Monday, August 10, 2015
Cat Breeds: Oriental Shorthair and Oriental Longhair
Like many other breeds, the modern Oriental cats originated in the decade following World War II (WWII). During the war, the number of available breeding cats in England had been drastically reduced. To create new breeds, and to reestablish old ones, breeders were forced to get creative.
In the case of Oriental cats, Siamese cats were crossed with Russian Blues, Abyssinians, and British Shorthairs. The resulting offspring looked a little like Siamese, but they were not pointed like Siamese. When breeders crossed these cats back to Siamese, within just a couple generations they had kittens that looked exactly like Siamese cats except for the lack of points.
When the occasional pointed kitten was produced, due to the recessive nature of the pointed gene, they were used to strengthen the Siamese gene pool. Non-pointed kittens were used in the Oriental breeding program.
At the beginning, each color produced was given its own name. Chocolate cats were Havanas, whites were Foreign Whites, tabby cats were Oriental Spotted Tabbies, and so on. When it became apparent that there were too many colors, and that those colors didn't always breed true (with some exceptions), they were lumped into two distinct groups. Longhaired cats became the Oriental Longhair and shorthaired cats became the Oriental Shorthair.
The Appearance of the Oriental Cats
Except for coat length, the longhaired and shorthaired versions are completely identical. They are both slender, graceful, and elegant. They're not heavily built, but they are long and tall. The bone structure is fine and delicate, giving the cat a sleek appearance.
Oriental cats should be neither fat nor bony, but rather muscular and firm. The neck should be long and solid and the head should have a very straight profile when viewed from the side. The front view of the head should be triangular.
Ears should be large and wide, eyes are set at an angle and are almond-shaped. Eyes can be of any color, but green is preferred by breeders and gains more points in competitions.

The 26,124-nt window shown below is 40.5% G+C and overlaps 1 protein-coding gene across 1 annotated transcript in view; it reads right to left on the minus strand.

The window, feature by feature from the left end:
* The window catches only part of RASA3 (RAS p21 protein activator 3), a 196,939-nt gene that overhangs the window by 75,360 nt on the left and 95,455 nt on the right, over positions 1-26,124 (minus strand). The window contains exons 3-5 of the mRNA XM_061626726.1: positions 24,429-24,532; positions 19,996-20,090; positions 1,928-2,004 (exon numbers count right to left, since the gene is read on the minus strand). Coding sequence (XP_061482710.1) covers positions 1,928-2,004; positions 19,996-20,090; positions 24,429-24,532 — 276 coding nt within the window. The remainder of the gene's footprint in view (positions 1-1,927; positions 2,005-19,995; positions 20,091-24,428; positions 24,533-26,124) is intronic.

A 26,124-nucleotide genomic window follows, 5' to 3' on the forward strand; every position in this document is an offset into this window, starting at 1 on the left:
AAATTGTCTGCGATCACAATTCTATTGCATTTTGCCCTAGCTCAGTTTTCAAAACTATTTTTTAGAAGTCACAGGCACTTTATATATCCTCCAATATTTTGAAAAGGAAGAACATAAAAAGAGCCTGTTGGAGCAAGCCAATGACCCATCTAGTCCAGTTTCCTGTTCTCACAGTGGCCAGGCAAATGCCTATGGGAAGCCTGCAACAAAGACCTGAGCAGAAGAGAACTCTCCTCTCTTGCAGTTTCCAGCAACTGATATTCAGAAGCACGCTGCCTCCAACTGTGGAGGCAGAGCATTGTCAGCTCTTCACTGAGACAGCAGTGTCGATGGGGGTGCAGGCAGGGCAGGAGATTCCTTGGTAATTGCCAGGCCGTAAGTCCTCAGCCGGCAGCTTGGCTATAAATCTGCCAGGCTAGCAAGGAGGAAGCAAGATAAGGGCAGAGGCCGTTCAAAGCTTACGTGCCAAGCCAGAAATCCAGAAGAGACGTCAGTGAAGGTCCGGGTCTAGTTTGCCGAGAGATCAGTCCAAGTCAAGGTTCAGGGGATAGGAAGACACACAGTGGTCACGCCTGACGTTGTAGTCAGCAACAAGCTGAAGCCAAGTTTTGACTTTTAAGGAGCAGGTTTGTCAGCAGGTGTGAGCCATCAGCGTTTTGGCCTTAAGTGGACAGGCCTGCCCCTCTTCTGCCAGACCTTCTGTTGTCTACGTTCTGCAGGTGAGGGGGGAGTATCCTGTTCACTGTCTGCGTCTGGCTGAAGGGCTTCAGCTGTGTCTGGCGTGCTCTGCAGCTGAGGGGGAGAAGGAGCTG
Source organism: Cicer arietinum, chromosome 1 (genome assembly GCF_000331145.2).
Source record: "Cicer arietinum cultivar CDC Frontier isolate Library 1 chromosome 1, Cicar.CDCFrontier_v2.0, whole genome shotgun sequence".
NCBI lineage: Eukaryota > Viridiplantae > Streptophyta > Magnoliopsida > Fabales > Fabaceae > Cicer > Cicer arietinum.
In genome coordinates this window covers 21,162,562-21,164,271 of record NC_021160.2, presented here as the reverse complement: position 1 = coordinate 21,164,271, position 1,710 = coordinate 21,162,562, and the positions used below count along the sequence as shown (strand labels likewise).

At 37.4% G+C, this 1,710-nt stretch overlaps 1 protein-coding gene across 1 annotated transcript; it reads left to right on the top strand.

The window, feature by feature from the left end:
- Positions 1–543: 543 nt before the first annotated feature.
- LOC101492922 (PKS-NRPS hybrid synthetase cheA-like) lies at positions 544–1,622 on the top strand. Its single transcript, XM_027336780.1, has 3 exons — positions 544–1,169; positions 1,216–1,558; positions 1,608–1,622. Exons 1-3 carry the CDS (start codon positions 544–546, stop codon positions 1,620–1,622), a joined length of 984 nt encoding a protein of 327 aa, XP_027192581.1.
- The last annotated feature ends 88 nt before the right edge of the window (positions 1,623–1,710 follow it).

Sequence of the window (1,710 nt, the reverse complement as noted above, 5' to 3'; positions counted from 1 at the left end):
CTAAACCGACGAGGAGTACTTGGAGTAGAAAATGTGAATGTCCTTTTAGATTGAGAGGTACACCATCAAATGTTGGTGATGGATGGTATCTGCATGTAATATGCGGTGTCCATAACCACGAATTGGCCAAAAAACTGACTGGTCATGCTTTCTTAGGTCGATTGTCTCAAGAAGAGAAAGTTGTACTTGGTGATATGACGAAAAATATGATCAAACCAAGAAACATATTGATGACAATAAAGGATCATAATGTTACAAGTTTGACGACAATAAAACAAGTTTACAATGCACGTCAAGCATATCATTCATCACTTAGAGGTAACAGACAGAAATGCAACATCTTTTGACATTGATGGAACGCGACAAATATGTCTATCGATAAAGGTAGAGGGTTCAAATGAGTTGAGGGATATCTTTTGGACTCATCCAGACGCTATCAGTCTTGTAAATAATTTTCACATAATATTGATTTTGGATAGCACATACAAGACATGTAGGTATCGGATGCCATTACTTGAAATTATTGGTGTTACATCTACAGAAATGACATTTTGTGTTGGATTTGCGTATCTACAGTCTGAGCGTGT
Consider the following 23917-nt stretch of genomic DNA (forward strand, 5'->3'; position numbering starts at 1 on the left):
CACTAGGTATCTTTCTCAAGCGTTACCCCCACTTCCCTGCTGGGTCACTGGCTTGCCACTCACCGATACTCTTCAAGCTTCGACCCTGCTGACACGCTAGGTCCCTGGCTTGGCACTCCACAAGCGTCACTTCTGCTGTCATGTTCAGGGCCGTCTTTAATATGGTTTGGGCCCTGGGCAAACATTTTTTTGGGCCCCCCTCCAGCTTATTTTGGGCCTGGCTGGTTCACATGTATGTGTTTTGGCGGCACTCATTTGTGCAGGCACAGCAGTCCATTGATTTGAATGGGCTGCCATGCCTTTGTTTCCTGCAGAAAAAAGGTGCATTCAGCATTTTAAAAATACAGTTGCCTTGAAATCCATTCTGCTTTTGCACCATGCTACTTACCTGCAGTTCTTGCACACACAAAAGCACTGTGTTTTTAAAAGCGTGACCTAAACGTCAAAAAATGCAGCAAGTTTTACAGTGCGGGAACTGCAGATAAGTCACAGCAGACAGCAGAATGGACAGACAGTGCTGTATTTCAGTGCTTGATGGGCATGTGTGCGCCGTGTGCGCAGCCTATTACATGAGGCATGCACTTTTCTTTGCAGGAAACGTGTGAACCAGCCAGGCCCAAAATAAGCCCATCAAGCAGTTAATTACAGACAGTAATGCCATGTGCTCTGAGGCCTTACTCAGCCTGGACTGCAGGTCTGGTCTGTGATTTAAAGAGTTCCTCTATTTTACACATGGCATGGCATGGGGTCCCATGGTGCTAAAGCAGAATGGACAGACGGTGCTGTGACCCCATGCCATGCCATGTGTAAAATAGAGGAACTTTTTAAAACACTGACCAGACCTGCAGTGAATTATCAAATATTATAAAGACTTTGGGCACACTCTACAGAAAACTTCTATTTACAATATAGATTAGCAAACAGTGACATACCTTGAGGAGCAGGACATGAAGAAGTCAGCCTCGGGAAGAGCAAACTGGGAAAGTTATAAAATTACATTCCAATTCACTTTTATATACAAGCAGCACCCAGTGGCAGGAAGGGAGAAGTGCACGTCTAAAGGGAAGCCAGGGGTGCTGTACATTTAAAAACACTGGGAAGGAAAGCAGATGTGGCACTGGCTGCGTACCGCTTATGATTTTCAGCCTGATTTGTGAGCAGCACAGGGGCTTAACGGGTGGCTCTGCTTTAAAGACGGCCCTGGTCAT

These cats should be brushed once a week. The shorthaired variety could benefit from a buffing with a chamois cloth.
The Personality of the Oriental Cats
Some cats are quiet, reserved, and anti-social. Some are too social for their own good. The Oriental cats are definitely the latter. They are social, intelligent, and active. Because of their highly social nature, they don't really do well on their own. If you're away from home for hours a day, consider getting two cats so they can keep each other company.
Most Oriental cats bond closely to one person in the family and will ignore the rest of the household. They are true lap cats and are likely to fall asleep purring if you stay put long enough.
In addition to loving their people, these cats also chat and interact on a daily basis. They love to play and can turn almost anything into a toy. No piece of paper or paper clip is safe from their budding curiosity. They'll also play with things you'd rather they didn't touch, so put those knickknacks away.
If you're looking for a social cat to keep you company, and you don't mind having a cat play under your feet, then the Oriental Shorthair or Oriental Longhair might be for you.